The Netherlands’ Central Bank: Blockchain Doesn’t Yet Meet Demands of Financial Markets
The central bank of the Netherlands says that after three years of experimentation, blockchain cannot yet handle the demands of financial market infrastructures.
Blockchain technology is not yet ready for implementation in financial markets, according to a report by De Nederlandsche Bank (DNB) on June 7.
After three years of experimenting with Distributed Ledger Technology (DLT), of which blockchain is one type, DNB — the central bank of the Netherlands — has concluded that the current algorithms are unable to handle the volume of transactions of financial market infrastructures in a 100%-secure and energy-efficient way.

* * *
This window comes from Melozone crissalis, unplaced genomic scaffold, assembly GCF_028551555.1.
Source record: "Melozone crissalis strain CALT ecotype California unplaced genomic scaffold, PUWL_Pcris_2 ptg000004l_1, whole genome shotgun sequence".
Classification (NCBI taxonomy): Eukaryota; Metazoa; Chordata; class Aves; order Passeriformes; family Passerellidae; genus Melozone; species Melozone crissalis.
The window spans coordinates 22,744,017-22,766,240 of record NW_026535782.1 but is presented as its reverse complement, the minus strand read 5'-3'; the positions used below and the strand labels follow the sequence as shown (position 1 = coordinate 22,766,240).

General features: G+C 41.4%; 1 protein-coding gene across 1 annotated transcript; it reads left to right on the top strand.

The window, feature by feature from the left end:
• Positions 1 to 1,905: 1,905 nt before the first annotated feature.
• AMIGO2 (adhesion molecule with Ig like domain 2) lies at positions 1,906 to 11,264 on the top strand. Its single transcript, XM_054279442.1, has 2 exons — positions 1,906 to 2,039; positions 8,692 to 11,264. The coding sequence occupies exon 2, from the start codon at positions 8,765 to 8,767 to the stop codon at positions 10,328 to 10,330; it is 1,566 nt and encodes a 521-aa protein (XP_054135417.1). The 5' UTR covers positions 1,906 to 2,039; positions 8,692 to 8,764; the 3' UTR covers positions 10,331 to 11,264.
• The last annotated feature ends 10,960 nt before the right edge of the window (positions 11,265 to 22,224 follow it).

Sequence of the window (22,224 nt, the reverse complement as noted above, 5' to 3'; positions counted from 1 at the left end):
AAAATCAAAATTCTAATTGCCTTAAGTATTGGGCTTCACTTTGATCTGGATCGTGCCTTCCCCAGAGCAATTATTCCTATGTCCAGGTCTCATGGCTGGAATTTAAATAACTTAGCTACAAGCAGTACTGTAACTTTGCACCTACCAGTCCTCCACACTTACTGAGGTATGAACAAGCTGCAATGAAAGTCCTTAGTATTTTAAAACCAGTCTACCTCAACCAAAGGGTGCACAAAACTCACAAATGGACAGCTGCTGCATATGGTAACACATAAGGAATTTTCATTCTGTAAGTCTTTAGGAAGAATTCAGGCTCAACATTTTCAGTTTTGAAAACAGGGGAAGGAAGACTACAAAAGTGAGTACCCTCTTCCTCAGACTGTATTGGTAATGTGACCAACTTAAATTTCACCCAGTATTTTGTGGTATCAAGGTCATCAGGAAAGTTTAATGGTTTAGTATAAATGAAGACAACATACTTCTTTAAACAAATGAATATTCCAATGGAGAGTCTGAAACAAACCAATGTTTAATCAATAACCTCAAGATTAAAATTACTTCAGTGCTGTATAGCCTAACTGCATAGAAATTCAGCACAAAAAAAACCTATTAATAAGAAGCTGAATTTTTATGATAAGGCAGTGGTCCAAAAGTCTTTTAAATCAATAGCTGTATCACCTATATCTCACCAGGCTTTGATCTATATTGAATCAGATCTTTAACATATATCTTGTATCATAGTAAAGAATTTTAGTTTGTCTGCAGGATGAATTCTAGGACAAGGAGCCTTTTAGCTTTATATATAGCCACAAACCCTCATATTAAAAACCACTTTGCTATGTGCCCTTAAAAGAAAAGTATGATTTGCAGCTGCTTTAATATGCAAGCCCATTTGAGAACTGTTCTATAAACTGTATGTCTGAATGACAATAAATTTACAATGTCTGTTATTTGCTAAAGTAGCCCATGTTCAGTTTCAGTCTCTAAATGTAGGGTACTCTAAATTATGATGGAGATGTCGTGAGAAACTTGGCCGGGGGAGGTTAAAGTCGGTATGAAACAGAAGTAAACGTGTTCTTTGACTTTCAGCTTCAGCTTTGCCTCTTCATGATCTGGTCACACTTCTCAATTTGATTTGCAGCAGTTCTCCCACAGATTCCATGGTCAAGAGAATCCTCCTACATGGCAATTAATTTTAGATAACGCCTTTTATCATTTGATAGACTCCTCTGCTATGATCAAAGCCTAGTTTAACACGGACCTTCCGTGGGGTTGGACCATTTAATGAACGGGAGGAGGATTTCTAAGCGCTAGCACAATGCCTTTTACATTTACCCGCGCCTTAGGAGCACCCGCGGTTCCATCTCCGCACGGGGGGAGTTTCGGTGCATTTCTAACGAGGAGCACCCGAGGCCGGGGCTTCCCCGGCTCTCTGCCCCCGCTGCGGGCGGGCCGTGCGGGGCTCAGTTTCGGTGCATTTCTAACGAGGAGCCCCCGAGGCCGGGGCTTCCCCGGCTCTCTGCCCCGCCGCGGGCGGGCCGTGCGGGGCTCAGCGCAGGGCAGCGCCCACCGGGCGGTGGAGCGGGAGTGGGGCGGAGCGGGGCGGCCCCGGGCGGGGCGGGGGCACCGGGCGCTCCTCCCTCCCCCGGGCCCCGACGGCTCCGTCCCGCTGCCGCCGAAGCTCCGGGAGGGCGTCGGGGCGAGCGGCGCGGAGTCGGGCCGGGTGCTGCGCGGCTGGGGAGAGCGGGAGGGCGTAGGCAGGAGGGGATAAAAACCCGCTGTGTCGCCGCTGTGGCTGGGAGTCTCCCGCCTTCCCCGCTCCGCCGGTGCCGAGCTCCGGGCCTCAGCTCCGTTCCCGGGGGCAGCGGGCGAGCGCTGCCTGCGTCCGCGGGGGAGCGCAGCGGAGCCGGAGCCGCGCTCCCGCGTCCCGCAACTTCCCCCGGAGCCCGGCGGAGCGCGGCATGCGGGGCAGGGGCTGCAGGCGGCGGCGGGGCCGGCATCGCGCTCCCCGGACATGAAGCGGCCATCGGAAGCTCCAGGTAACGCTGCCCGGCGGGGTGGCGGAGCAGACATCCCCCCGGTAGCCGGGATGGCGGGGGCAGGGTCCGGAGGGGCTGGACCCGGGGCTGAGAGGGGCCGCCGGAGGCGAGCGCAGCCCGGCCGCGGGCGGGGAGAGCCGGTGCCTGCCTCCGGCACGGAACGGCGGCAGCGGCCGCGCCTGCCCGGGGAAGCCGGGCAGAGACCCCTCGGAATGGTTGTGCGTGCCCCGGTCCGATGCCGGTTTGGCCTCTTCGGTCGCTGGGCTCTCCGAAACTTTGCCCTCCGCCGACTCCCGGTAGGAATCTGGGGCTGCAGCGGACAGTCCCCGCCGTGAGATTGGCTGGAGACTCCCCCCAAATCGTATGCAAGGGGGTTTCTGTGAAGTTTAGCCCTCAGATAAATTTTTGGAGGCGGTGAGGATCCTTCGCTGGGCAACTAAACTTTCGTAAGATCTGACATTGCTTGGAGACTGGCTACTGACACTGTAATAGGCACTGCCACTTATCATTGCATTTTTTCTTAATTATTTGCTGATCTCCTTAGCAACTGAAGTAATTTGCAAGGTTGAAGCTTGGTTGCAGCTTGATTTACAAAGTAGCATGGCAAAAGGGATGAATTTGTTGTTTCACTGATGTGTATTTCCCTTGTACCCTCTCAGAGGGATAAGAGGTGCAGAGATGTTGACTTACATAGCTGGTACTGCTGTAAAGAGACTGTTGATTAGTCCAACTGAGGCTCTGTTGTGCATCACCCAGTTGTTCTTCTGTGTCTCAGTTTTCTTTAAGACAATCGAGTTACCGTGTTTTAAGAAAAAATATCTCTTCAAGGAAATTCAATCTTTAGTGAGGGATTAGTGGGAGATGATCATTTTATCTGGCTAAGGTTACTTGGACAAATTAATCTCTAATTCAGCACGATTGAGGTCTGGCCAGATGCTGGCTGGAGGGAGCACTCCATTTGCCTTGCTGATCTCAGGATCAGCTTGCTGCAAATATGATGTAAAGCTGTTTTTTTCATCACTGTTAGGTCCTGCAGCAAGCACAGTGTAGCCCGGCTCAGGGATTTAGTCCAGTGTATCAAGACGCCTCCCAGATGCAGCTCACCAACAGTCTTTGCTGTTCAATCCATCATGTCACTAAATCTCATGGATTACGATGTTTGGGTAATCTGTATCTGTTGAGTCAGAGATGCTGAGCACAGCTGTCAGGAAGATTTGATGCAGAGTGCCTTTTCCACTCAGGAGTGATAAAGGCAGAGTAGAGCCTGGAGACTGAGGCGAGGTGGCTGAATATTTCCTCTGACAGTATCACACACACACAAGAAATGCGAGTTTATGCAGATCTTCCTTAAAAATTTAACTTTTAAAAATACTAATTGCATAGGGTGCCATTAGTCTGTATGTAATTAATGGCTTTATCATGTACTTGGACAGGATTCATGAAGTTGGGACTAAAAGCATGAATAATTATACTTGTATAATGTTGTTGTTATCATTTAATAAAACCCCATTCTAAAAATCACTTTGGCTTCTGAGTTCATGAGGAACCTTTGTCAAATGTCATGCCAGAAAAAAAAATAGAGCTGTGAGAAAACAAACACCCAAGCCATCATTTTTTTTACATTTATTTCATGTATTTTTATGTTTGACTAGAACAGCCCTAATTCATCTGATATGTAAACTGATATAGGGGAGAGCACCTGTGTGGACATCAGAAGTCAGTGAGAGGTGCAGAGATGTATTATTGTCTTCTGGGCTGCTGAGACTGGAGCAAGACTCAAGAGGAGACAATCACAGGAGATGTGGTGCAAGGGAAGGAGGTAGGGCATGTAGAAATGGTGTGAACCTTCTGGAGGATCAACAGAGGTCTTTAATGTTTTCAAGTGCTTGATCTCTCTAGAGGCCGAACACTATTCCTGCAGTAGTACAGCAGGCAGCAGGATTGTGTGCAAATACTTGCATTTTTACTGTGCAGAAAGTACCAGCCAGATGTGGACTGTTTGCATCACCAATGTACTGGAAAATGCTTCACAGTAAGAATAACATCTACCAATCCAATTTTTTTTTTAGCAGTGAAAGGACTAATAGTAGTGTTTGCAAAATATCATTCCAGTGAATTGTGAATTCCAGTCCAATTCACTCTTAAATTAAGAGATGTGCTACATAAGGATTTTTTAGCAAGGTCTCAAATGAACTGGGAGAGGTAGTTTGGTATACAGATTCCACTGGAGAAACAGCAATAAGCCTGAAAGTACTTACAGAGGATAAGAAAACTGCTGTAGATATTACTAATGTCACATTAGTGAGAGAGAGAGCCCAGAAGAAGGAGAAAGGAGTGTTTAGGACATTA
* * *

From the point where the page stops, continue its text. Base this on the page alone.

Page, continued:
According to the bank’s report, DNB has developed and evaluated four prototypes with the aim of gaining a better understanding of the technology and its potential usefulness for improving payments and securities traffic.
After evaluating the results of their tests, DNB concludes that, while blockchain technology is “interesting and promising,” current systems that do not use DLT “are very efficient, can handle large volumes and provide the legal certainty of having paid.” The report continues:
“The blockchain solutions tested show that they are not sufficiently efficient, with regard to costs and energy consumption, and they can not handle the large numbers of transactions.”
De Nederlandsche Bank is not the only central bank looking at the impact blockchain tech and cryptocurrencies might have in banking. In March, the Treasury of the UK announced the launch of a cryptocurrency task force made of the Bank of England and the Financial Conduct Authority. More recently, at the Money20/20 conference in Amsterdam on June 5, leaders from the Bank of England, the Bank of Lithuania, the Bank of Canada and the Swiss National Bank spoke about the relationship between cryptocurrency and the traditional banking sphere.
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